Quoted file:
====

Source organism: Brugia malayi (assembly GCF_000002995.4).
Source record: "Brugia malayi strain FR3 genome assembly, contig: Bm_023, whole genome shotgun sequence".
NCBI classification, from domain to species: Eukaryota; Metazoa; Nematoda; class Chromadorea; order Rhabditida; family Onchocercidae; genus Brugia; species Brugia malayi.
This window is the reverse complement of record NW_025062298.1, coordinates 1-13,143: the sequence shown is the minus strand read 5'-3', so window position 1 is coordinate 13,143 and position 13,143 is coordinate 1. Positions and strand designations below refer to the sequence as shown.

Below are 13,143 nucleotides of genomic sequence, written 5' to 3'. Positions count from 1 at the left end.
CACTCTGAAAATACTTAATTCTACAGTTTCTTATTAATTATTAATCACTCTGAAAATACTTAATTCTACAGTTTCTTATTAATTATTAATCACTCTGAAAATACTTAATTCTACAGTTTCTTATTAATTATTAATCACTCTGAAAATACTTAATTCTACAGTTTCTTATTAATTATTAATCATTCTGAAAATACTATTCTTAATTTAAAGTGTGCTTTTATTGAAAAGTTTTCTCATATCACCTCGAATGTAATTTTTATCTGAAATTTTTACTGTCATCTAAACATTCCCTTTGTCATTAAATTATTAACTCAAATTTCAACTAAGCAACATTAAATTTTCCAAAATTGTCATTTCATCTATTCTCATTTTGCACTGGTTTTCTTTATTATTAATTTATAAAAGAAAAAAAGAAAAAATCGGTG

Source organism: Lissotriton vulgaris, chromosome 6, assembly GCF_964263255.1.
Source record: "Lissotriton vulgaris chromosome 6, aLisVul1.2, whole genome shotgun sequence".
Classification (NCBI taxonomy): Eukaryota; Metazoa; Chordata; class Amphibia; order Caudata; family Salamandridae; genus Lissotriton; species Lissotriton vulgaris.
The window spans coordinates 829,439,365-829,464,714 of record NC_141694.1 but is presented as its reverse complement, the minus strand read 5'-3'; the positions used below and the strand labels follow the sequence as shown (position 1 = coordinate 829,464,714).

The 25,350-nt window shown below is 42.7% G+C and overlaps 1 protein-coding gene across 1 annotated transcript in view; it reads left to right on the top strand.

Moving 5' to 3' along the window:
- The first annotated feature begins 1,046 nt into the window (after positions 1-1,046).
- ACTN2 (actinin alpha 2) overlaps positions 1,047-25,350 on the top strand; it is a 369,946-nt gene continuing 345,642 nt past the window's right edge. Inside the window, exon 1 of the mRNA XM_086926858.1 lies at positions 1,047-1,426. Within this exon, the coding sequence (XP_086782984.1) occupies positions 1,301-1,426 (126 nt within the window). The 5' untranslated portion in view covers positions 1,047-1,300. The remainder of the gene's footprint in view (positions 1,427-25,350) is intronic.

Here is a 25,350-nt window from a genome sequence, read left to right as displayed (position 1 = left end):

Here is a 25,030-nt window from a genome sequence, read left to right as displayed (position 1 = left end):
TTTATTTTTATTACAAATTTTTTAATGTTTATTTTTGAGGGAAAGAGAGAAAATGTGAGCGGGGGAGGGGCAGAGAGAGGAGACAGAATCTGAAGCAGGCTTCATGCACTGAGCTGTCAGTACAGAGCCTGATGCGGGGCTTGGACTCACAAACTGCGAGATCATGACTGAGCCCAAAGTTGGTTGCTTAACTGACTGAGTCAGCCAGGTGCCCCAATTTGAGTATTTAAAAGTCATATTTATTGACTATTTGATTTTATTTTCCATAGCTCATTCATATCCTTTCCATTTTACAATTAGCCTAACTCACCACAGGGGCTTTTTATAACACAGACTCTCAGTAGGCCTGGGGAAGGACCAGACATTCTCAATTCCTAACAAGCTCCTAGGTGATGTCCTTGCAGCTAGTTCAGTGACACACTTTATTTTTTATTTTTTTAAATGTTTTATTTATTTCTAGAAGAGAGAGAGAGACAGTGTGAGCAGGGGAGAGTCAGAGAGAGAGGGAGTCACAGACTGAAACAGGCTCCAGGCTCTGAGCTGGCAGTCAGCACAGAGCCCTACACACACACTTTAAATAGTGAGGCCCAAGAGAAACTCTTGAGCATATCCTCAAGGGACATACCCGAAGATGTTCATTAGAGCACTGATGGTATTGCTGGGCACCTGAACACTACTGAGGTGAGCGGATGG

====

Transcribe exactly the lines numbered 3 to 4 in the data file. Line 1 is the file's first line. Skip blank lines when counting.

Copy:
NCBI classification, from domain to species: Eukaryota; Metazoa; Nematoda; class Chromadorea; order Rhabditida; family Onchocercidae; genus Brugia; species Brugia malayi.
This window is the reverse complement of record NW_025062298.1, coordinates 1-13,143: the sequence shown is the minus strand read 5'-3', so window position 1 is coordinate 13,143 and position 13,143 is coordinate 1. Positions and strand designations below refer to the sequence as shown.